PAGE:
Politics & Government

More than half of DMV workers polled say they’ll quit if agency moves to Rocky Mount

DMV employee voices concerns over plan to move headquarters

N.C. Division of Motor Vehicles employee Errico Moore voices concerns over a proposal to move the DMV headquarters from Raleigh to Rocky Mount prior to a forum Monday, Feb. 4, 2019 at the State Employees Association of North Carolina.
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N.C. Division of Motor Vehicles employee Errico Moore voices concerns over a proposal to move the DMV headquarters from Raleigh to Rocky Mount prior to a forum Monday, Feb. 4, 2019 at the State Employees Association of North Carolina.

More than half of workers at DMV’s Raleigh headquarters who responded to a question about their plans if the agency moves to Rocky Mount said they would look for another job, according to a summary of meetings with employees last week.

More than 400 Division of Motor Vehicles employees were asked about their plans to remain with the DMV after the move, and 255 responded. Of those, 145 said they would quit DMV if the headquarters office moves to leased space in Rocky Mount, with another 62 saying they were “uncertain.”

Only 48 said they would stay with the agency if it follows through with its plans to move in 2020. The Council of State, a board made up of Gov. Roy Cooper and nine other statewide elected officials, could vote to approve the lease when it meets Tuesday morning.

The survey suggests the DMV could have to replace dozens of employees at the same time the agency is moving. More than 15 percent of DMV’s headquarters jobs are already vacant, Secretary of Transportation Jim Trogdon told the Council of State in a conference call last month.

The North Carolina state Division of Motor Vehicles plans to move hundreds of workers and its headquarters from its long-time home on New Bern Avenue in Raleigh to Rocky Mount.

The feedback from employees will not be shared with the Council of State before Tuesday’s vote, said Nicole Meister, spokeswoman for the N.C. Department of Transportation. The “listening sessions” were primarily held so DMV can understand what employees think of the move and help develop strategies to make it easier and reduce turnover, Meister said.

“It’s not going to be shared with the Council of State because it’s not specific to the vote,” she said. “It’s really for us to develop our plans.”

Asked to choose among possible steps DMV could take to persuade them to stay, the largest number of employees picked more flexible work schedules and being allowed to work remotely full- or part-time. Other possibilities, based on comments made by employees, include offering day care and a cafeteria on-site in Rocky Mount and establishing a “retention pay plan for knowledge critical staff.”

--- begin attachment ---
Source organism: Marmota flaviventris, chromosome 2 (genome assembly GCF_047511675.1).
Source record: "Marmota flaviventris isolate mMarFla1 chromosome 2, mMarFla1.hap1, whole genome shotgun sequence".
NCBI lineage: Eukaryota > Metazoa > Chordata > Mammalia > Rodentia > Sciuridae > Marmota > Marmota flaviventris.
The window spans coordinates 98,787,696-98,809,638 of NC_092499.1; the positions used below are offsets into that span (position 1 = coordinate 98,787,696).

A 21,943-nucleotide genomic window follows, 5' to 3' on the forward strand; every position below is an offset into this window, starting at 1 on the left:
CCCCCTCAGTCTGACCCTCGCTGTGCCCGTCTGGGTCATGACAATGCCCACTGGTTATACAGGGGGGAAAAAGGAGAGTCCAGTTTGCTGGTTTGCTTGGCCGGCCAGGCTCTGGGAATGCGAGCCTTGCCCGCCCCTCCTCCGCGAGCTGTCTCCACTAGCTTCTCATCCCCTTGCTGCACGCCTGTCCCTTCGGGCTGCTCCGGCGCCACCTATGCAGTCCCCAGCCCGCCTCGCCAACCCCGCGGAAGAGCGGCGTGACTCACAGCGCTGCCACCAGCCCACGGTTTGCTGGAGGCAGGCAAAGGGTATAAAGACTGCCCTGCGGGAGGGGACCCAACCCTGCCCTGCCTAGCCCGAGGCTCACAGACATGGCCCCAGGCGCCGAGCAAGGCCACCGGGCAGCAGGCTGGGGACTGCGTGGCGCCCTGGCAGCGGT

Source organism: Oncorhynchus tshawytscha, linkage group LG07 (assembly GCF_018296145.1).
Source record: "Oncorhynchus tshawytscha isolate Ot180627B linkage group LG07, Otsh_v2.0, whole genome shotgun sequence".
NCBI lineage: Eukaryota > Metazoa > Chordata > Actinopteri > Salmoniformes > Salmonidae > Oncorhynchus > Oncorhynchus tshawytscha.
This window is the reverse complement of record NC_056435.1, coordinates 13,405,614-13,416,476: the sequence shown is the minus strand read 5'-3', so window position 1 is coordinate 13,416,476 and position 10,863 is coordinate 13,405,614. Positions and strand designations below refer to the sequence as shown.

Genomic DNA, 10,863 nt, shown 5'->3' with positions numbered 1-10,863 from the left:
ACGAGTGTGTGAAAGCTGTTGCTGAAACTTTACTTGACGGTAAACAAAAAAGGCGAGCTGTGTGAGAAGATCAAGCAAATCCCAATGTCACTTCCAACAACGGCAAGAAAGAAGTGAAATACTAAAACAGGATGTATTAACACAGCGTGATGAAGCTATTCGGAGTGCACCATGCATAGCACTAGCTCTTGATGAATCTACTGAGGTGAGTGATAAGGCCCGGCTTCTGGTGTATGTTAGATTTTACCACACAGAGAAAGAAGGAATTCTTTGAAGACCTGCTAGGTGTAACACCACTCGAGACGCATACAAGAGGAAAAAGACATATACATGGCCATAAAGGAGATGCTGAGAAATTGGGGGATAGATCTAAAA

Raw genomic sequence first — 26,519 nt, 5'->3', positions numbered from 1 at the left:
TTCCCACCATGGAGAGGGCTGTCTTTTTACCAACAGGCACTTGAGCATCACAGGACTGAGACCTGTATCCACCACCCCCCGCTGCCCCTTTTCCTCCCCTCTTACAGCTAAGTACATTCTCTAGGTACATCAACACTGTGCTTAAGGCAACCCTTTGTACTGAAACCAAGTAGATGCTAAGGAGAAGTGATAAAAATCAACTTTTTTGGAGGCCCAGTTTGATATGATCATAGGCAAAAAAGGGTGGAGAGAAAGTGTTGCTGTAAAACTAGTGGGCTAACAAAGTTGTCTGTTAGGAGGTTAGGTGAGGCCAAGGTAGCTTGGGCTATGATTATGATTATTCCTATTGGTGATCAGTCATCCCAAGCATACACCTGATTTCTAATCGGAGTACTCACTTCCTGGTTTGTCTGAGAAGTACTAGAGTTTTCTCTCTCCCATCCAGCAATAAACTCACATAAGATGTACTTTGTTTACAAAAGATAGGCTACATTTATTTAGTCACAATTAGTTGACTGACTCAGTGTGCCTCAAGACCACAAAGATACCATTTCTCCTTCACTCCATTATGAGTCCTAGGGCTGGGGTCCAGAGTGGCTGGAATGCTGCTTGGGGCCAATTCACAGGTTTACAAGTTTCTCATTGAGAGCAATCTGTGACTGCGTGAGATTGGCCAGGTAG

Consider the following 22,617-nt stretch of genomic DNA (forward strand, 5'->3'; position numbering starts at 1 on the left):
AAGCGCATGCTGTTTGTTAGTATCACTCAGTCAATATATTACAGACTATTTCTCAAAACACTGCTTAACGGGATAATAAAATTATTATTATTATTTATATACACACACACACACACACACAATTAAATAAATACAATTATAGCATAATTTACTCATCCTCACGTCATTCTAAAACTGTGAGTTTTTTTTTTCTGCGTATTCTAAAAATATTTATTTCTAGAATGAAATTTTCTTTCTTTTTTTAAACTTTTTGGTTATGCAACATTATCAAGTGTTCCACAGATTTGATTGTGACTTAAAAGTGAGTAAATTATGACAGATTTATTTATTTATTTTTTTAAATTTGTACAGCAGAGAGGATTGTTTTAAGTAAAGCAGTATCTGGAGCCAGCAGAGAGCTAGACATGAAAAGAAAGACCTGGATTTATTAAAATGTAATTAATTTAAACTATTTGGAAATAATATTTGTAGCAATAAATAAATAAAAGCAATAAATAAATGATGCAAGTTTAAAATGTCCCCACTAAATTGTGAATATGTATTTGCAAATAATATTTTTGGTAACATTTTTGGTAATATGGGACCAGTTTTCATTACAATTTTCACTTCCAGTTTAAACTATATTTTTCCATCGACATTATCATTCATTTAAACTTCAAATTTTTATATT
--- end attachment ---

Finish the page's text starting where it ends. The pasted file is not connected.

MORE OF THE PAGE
NCDOT knows the move will not be easy on employees, and hopes the listening sessions will help, Meister said.

“You want to try to retain as many of those people as possible with the different strategies we can offer,” she said. “This is the first step in that.”

Move deadline

DMV can’t stay on its current campus on New Bern Avenue east of downtown Raleigh. Because of problems with asbestos and fire safety, the agency agreed several years ago to vacate the property by November 2020. The General Assembly pressed the issue last year when it passed legislation directing DMV to seek proposals for offices it could begin leasing in Wake or surrounding counties by Oct. 1, 2020.

The state received a dozen proposals, all of them in Wake County or Research Triangle Park except the one in Rocky Mount. The rent for that property was the cheapest, and DMV officials have said they feel obligated under state law to choose the lowest bidder that met its space needs.

But critics have said moving an hour’s drive from the current headquarters would come with costs the DMV had not calculated, including the need to replace employees who choose not to go.

Robert Broome, executive director of the State Employees Association of North Carolina, said the state should consider the cost of recruiting and training new workers.

“I think it’s a terrible sign that fewer than 20 percent of the workforce is indicating that they’re willing to make the move,” Broome said.

DMV mapped where its headquarters employees live and calculated that it would take them an average of 57 minutes to get to the Rocky Mount complex, and about the same time to get home.

Nereida Gonzalez of Wake Forest, who has worked at DMV for five years, says she won’t make the drive to Rocky Mount, because it will lengthen her work day and put her too far away from her disabled daughter, who needs constant care when Gonzalez is at work. In an interview last month, Gonzalez said she expects lots of her co-workers to make the same decision.

“I think it’s going to create a lot of hardship,” she said. “They’re going to lose most of their experienced workers.”

Employees who took part in the listening sessions were told the final decision on the move had not been made, but most understood that Rocky Mount would be the destination, according to the summary report. When asked whether they would remain with DMV, workers were told to base their answer on a move of more than 30 miles from the current headquarters; the only potential site that meets that criteria is in Rocky Mount.

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Richard Stradling covers transportation for The News & Observer. Planes, trains and automobiles, plus ferries, bicycles, scooters and just plain walking. Also, #census2020. He’s been a reporter or editor for 32 years, including the last 20 at The N&O. 919-829-4739, rstradling@newsobserver.com.
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